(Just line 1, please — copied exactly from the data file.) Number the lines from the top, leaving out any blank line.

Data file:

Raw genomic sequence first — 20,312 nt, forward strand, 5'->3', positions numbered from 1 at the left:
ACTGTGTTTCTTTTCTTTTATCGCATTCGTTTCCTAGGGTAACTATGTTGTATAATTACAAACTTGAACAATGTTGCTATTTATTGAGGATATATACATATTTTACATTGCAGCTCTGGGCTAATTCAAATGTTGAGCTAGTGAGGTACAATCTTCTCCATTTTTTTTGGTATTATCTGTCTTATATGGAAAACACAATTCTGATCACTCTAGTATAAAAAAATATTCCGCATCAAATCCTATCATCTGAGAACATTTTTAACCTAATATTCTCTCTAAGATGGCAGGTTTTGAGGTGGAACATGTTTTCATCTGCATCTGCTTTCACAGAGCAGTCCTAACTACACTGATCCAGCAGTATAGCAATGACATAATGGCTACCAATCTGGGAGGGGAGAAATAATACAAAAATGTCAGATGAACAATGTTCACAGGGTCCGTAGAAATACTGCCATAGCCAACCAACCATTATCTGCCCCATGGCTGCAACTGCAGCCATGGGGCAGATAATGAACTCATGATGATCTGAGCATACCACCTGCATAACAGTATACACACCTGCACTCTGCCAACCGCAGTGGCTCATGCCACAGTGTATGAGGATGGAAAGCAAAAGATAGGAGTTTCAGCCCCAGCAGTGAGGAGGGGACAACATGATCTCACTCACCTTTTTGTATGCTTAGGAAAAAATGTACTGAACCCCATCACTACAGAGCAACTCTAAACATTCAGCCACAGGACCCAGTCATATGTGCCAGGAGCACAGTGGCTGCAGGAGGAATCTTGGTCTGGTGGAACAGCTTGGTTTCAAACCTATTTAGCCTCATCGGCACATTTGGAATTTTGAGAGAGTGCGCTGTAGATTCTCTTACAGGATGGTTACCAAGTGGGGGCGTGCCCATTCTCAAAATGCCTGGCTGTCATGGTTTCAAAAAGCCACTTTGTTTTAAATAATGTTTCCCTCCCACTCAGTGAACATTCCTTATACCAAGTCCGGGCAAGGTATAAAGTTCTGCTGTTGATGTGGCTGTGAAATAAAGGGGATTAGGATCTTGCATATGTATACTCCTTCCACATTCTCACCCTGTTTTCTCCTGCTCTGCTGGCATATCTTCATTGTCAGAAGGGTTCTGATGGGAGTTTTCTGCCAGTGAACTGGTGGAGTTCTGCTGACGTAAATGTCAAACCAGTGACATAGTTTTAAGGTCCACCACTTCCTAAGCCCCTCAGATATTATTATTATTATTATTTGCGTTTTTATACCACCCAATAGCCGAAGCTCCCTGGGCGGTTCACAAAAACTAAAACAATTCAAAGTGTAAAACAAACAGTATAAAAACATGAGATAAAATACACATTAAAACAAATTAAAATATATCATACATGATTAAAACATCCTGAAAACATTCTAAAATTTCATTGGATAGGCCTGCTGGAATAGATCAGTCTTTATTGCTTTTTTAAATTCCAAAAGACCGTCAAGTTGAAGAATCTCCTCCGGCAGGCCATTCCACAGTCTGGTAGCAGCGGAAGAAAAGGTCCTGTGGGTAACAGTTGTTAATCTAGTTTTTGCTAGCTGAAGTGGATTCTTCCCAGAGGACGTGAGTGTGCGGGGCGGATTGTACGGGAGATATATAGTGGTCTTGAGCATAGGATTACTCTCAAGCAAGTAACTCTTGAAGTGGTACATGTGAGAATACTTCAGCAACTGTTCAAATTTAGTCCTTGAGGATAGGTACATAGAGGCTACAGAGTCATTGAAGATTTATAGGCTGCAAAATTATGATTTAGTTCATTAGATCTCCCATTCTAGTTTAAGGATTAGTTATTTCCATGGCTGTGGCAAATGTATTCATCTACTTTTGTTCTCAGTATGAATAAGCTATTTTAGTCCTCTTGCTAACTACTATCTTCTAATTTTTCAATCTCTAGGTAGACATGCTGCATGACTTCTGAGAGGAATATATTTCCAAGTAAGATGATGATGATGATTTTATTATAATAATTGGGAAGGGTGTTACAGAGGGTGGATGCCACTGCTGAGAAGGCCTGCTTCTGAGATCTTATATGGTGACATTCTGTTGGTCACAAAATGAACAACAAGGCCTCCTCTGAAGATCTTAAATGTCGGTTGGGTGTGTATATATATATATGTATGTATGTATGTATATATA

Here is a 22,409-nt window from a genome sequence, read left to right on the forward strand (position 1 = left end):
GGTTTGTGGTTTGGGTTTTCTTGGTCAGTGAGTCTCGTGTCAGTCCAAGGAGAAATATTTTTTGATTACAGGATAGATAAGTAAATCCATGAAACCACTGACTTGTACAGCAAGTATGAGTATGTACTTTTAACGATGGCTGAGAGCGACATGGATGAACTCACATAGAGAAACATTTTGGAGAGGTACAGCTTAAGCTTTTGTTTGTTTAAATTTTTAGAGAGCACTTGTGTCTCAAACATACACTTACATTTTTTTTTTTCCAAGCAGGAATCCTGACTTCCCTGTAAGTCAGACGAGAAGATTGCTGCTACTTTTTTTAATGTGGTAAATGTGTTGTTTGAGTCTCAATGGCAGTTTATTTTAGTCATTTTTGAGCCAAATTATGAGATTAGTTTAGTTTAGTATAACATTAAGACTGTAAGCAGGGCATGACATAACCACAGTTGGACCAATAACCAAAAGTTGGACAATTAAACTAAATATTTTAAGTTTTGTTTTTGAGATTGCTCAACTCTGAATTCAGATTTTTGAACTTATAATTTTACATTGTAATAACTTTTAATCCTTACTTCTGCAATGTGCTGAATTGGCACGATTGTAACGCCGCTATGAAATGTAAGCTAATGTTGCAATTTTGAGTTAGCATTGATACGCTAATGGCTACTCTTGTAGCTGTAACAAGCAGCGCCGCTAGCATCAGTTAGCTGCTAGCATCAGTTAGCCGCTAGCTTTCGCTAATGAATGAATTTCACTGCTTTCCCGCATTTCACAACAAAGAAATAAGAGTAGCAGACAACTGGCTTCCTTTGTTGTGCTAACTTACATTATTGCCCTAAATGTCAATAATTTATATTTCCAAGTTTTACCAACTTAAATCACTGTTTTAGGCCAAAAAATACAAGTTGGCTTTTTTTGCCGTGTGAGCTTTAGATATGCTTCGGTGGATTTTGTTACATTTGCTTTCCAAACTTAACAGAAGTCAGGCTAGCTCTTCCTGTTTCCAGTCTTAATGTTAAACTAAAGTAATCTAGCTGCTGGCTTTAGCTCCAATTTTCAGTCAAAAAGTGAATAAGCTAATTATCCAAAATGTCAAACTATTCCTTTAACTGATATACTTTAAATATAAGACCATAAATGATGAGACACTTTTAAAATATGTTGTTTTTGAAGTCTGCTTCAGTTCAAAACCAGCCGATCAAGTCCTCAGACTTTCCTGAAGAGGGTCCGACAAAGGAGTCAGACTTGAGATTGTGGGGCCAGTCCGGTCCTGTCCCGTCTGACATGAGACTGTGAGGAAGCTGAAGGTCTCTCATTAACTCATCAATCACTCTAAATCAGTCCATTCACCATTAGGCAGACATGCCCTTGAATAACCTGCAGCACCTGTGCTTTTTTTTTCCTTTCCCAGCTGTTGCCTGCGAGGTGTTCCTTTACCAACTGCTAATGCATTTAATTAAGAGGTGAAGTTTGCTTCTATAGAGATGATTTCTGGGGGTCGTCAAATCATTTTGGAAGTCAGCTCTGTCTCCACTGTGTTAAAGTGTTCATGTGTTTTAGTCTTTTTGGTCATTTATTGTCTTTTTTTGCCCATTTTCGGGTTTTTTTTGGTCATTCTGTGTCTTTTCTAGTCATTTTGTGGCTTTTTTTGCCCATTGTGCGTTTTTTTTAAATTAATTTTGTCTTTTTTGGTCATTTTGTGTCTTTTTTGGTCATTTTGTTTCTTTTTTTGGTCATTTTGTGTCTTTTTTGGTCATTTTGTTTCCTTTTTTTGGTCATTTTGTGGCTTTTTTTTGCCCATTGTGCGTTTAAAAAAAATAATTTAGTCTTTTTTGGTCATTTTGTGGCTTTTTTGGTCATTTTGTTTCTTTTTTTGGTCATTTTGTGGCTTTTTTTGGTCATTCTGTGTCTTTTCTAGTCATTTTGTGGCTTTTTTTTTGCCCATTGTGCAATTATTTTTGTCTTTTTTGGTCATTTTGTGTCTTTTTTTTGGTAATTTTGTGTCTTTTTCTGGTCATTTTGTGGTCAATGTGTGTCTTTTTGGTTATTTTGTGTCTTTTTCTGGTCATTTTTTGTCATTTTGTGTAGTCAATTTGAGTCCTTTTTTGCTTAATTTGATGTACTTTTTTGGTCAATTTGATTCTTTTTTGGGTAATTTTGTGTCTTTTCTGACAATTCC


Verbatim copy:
Raw genomic sequence first — 20,312 nt, forward strand, 5'->3', positions numbered from 1 at the left: